- A bill proposed Feb. 18 by New Jersey's Democratic governor, Phil Murphy, would require employers in the state to adopt a written nondiscrimination policy establishing policies and procedures against unlawful discrimination and harassment.
- Employers would be required to disseminate the written policy at least once annually to all employees, and whenever updates to the policy are made. Employers with 50 or more employees would be required to collect and annually report various data on received unlawful workplace discrimination or harassment complaints.
- Beginning one year from the effective date, the proposal would also require New Jersey employers to provide interactive training on preventing unlawful discrimination and harassment, including sexual harassment, within 90 days of an employee’s initial hire, and to all employees at least once every two years. The training would need to be reviewed by employers "at least annually" to ensure compliance.
The bill continues a trend among state and local governments, particularly those governed by Democratic majorities, of addressing harassment and discrimination both in the workplace and elsewhere following the #MeToo movement's growth in the past three years.
Murphy, speaking about the proposal, has made the connection explicit. "The message from survivors and advocates alike has been clear: It's time for New Jersey to reject the norms of yesterday that overlooked workplace harassment and discrimination as business as usual," the governor said in a Feb. 18 statement.
Should New Jersey adopt the bill, it would become the sixth state to adopt state-wide sexual harassment training requirements, by present count. The most recent state to do so is Illinois, where the state's Department of Human Rights has developed a sexual harassment training program that employers must provide at least once per year.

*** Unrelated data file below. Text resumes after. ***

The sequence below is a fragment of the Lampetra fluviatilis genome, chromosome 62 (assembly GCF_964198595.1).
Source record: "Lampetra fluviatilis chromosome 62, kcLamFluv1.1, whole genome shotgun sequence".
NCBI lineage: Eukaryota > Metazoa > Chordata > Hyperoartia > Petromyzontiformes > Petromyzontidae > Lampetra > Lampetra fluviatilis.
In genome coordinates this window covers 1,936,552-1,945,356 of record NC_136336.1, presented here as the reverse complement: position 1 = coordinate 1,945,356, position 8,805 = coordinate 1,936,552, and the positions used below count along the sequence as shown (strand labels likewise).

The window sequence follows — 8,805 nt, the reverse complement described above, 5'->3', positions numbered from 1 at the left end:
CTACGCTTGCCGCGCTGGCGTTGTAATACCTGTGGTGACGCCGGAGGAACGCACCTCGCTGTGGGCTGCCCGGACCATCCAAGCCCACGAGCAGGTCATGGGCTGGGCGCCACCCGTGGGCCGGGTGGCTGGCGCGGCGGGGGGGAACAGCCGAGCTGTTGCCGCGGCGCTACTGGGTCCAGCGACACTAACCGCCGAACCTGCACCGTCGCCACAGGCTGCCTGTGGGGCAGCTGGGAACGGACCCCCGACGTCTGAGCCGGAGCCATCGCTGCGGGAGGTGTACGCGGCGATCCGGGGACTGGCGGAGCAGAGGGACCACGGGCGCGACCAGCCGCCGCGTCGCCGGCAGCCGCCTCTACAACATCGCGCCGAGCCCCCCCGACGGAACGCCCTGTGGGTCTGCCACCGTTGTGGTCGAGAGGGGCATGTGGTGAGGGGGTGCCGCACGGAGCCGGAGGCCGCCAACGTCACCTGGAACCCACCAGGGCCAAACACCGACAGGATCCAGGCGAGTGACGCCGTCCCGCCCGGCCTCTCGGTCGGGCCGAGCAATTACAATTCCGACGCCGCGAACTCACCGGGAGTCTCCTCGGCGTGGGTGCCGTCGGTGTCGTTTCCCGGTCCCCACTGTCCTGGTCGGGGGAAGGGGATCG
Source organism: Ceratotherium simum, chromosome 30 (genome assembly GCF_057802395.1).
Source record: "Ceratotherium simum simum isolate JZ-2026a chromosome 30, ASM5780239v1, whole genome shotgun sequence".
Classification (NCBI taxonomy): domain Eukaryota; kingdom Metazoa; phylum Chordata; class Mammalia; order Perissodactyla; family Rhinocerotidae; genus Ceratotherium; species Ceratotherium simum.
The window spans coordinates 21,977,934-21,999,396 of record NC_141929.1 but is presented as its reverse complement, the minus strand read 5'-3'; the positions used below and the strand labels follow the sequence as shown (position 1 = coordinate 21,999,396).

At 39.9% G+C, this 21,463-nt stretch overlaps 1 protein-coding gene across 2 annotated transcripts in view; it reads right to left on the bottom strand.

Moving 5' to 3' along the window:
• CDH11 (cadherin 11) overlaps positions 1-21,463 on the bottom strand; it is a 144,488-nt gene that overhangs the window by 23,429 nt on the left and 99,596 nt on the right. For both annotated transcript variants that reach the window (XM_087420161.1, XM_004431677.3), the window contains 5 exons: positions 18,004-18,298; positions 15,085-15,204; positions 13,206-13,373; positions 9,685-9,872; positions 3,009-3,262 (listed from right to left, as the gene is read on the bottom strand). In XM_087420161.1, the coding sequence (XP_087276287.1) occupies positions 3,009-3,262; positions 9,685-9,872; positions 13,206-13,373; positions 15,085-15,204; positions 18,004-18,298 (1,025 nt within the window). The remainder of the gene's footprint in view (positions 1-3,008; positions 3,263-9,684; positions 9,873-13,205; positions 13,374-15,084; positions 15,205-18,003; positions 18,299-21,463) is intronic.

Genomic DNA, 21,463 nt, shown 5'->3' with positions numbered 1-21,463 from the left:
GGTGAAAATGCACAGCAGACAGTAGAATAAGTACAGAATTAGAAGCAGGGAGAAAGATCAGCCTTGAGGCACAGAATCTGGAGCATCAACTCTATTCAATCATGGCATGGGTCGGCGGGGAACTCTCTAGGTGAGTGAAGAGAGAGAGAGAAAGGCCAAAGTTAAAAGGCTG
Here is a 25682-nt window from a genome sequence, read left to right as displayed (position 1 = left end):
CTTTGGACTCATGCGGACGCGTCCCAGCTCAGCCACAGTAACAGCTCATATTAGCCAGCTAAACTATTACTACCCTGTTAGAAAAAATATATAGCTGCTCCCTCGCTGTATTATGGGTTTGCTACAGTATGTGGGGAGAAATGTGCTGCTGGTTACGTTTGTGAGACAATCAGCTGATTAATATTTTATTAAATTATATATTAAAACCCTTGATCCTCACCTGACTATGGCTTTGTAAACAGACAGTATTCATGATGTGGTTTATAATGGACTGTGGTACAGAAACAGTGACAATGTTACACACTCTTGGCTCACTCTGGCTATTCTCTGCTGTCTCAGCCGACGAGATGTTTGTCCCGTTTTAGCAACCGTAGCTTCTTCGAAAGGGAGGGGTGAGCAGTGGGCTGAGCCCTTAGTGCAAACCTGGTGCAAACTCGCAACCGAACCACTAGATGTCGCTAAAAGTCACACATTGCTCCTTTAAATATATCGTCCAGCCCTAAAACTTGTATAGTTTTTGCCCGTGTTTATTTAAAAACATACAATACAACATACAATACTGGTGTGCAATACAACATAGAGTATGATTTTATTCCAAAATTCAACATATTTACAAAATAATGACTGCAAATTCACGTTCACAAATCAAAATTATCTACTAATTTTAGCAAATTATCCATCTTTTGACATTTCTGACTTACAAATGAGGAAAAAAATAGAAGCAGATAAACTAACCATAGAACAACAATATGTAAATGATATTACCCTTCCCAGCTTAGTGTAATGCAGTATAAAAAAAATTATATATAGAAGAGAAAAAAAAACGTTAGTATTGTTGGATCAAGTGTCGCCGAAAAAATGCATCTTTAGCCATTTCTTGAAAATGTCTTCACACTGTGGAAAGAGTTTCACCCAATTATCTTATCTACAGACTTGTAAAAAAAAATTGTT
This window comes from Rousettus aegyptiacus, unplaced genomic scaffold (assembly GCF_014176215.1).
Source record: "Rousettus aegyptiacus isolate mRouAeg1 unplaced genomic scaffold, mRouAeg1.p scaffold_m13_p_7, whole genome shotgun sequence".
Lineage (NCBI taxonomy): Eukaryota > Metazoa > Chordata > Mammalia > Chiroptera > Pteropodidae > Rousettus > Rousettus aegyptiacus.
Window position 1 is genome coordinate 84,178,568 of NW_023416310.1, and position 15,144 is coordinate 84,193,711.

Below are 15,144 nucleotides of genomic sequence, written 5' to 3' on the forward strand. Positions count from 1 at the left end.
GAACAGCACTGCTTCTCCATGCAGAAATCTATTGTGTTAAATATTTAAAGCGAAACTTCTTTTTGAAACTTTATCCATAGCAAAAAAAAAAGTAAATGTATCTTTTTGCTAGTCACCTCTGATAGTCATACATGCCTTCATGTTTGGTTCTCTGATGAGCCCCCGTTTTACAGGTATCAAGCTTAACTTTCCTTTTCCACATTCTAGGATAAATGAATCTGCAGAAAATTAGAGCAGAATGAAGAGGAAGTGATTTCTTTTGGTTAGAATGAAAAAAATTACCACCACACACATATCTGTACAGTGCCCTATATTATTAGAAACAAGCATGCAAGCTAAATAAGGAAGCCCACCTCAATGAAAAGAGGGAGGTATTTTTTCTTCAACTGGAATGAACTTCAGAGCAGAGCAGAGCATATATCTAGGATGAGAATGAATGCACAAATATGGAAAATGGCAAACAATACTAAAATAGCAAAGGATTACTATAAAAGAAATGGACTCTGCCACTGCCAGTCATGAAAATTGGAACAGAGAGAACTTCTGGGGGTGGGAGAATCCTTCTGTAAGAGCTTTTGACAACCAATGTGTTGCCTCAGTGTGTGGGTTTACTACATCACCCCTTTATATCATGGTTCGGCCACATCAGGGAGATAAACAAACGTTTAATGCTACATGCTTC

The New Jersey bill notably makes specific provisions for small employers, defined as those with 50 or fewer employees. For example, the bill would direct New Jersey's Division on Civil Rights to develop a training module for such employers to use "at no cost," if they choose to do so. Small employers in the state would still be able to adopt their own training that meets the bill's minimum requirements.
As state and local governments develop harassment and discrimination training legislation, federal enforcement of anti-discimination and anti-harassment laws has continued with notable results. The U.S. Equal Employment Opportunity Commission (EEOC) reported in January that it received fewer sexual harassment complaints in its 2019 fiscal year, continuing a downward trend for the agency. However, EEOC still reported an increase in the number of race-based discrimination complaints and pay discriminaton complaints.
Employers have attempted to improve their internal handling of sex harassment complaints in numerous ways, including the elimination of mandatory arbitration clauses for victims of sex harassment and assault. Despite efforts to improve training and prevention, not all commentators are convinced that HR departments are effective at stamping out harmful behaviors.
Federal, state and local laws vary on some forms of discrimination. Federal protections against discrimination on the basis of sexual orientation and gender identity, for example, are caught up in a pair of ongoing U.S. Supreme Court cases.